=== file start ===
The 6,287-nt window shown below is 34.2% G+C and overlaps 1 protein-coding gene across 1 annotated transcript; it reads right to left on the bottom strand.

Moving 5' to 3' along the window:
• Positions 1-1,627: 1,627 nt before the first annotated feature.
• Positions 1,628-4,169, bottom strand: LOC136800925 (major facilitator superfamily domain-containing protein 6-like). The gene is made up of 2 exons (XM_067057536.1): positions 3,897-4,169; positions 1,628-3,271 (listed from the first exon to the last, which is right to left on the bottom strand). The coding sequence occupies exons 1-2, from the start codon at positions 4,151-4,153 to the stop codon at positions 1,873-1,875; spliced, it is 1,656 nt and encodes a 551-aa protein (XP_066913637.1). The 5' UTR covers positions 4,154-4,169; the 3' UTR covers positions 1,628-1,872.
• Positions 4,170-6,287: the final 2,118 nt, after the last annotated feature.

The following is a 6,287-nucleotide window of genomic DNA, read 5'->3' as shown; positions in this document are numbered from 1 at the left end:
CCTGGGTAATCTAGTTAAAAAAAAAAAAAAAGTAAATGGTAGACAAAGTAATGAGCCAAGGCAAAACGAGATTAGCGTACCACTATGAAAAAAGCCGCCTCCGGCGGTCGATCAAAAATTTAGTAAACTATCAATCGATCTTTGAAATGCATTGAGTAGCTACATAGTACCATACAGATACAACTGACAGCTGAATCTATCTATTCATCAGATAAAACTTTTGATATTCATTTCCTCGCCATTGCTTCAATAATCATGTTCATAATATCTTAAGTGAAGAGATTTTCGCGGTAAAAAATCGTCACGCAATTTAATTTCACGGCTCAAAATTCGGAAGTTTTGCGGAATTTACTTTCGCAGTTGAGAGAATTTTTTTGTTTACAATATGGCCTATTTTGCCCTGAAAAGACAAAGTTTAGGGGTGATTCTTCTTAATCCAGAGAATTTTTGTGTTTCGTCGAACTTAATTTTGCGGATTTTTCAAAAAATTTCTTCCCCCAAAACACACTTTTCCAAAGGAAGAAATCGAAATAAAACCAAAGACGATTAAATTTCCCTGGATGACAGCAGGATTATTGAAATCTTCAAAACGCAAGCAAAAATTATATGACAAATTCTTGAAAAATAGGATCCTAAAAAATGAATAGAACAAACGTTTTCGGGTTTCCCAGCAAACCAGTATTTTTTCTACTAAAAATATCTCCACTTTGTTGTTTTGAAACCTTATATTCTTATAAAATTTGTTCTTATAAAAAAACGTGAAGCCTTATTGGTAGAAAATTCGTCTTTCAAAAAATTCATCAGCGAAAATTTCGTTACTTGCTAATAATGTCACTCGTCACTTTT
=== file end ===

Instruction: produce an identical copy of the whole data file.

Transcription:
The 6,287-nt window shown below is 34.2% G+C and overlaps 1 protein-coding gene across 1 annotated transcript; it reads right to left on the bottom strand.

Moving 5' to 3' along the window:
• Positions 1-1,627: 1,627 nt before the first annotated feature.
• Positions 1,628-4,169, bottom strand: LOC136800925 (major facilitator superfamily domain-containing protein 6-like). The gene is made up of 2 exons (XM_067057536.1): positions 3,897-4,169; positions 1,628-3,271 (listed from the first exon to the last, which is right to left on the bottom strand). The coding sequence occupies exons 1-2, from the start codon at positions 4,151-4,153 to the stop codon at positions 1,873-1,875; spliced, it is 1,656 nt and encodes a 551-aa protein (XP_066913637.1). The 5' UTR covers positions 4,154-4,169; the 3' UTR covers positions 1,628-1,872.
• Positions 4,170-6,287: the final 2,118 nt, after the last annotated feature.

The following is a 6,287-nucleotide window of genomic DNA, read 5'->3' as shown; positions in this document are numbered from 1 at the left end:
CCTGGGTAATCTAGTTAAAAAAAAAAAAAAAGTAAATGGTAGACAAAGTAATGAGCCAAGGCAAAACGAGATTAGCGTACCACTATGAAAAAAGCCGCCTCCGGCGGTCGATCAAAAATTTAGTAAACTATCAATCGATCTTTGAAATGCATTGAGTAGCTACATAGTACCATACAGATACAACTGACAGCTGAATCTATCTATTCATCAGATAAAACTTTTGATATTCATTTCCTCGCCATTGCTTCAATAATCATGTTCATAATATCTTAAGTGAAGAGATTTTCGCGGTAAAAAATCGTCACGCAATTTAATTTCACGGCTCAAAATTCGGAAGTTTTGCGGAATTTACTTTCGCAGTTGAGAGAATTTTTTTGTTTACAATATGGCCTATTTTGCCCTGAAAAGACAAAGTTTAGGGGTGATTCTTCTTAATCCAGAGAATTTTTGTGTTTCGTCGAACTTAATTTTGCGGATTTTTCAAAAAATTTCTTCCCCCAAAACACACTTTTCCAAAGGAAGAAATCGAAATAAAACCAAAGACGATTAAATTTCCCTGGATGACAGCAGGATTATTGAAATCTTCAAAACGCAAGCAAAAATTATATGACAAATTCTTGAAAAATAGGATCCTAAAAAATGAATAGAACAAACGTTTTCGGGTTTCCCAGCAAACCAGTATTTTTTCTACTAAAAATATCTCCACTTTGTTGTTTTGAAACCTTATATTCTTATAAAATTTGTTCTTATAAAAAAACGTGAAGCCTTATTGGTAGAAAATTCGTCTTTCAAAAAATTCATCAGCGAAAATTTCGTTACTTGCTAATAATGTCACTCGTCACTTTT